Vehicle Dismantling - Storage and Handling of Materials Guidelines

Any oils, fuels or chemicals that are stored or handled on site have the potential to pollute surface waters, ground waters or land. End-of-Life Vehicles (ELVs) and their components also have the potential to cause pollution as they contain oils, fuels and chemicals. These may be present in solid, liquid or gas form, e.g. shock-absorbers, asbestos brake linings in vehicles, oils used as lubricants for moving parts, partially empty fuel tanks and tyres.

Practical Technical Requirements

Defra have produced guidance on depolluting ELVs that will provide you with additional information to that given below.

  • All sites for treatment and storage (including temporary storage) of ELVs prior to their treatment must have impermeable surfaces for appropriate areas and a sealed drainage system in vehicle storage areas. This includes areas where depollution activities are carried out, and areas where engines, transmission or hydraulic systems are dismantled. You must also provide spillage collection facilities such as decanters and cleanser-degreasers.
  • Avoid damage to all stored components containing fluids, recoverable components and spare parts, both to prevent harm to the environment and to maximise their value for reuse, recycling and recovery.
  • Store all oil-contaminated spare parts in impermeable storage areas with a sealed drainage system.
  • Remove the following from the ELV:
    • oil filters, which must be stored separately
    • all lead-acid batteries and back-up batteries (unless they are required for the subsequent reuse of the part). Store lead-acid batteries in impermeable containers on impermeable surfaces
    • fuel, motor oil, transmission oil, gearbox oil, hydraulic oil, cooling liquids, anti-freeze, brake fluid, air-conditioning system fluids and any other fluids (unless they are necessary for the re-use of the part concerned). All of these must be collected and stored separately in appropriate storage tanks. A suitable secondary containment system should be provided, e.g. tanks should either have double skins or be appropriately bunded;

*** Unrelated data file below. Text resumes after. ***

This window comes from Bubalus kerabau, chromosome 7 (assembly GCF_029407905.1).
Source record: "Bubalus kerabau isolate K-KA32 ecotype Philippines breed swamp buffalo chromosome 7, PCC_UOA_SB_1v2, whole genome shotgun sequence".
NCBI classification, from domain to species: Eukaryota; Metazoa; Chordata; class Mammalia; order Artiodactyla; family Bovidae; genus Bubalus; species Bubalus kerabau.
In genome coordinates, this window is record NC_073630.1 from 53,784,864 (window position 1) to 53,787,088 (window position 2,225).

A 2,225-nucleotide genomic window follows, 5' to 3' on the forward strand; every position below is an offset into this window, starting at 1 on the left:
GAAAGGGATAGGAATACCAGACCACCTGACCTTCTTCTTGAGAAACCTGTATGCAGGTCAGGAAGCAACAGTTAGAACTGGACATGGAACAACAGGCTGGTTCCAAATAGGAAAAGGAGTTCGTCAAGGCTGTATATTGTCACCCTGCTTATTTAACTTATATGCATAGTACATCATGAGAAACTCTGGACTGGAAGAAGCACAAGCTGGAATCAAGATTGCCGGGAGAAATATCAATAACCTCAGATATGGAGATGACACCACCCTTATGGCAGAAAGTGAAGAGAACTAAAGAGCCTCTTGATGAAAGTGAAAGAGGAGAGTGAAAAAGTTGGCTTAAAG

PPG 2 Above Ground Oil Storage Tanks

    • All explosive components (e.g. airbags and seat belt pre-tensioners).
  • If not removed, these components must be neutralised;
    • all components containing mercury, as far as is feasible
    • any components (e.g. air conditioning units, refrigeration units and insulating foam) containing ozone depleting substances (e.g. CFCs) for destruction or recycling. The links below give guidance, which although written for fridges and freezers are still relevant.

      Defra guidance on disposal of waste refrigeration equipment

  • You can store and dismantle depolluted vehicles on hard-standing, if:
    • the dismantling is only of parts not associated with the engine, transmission or hydraulic systems
    • the dismantling activity will not disturb, the engine, transmission or hydraulic systems.
    You must increase the monitoring of these areas and deal with problems promptly.
  • You will need a Pollution Prevention and Control (PPC) permit to carry out battery electrolyte neutralisation.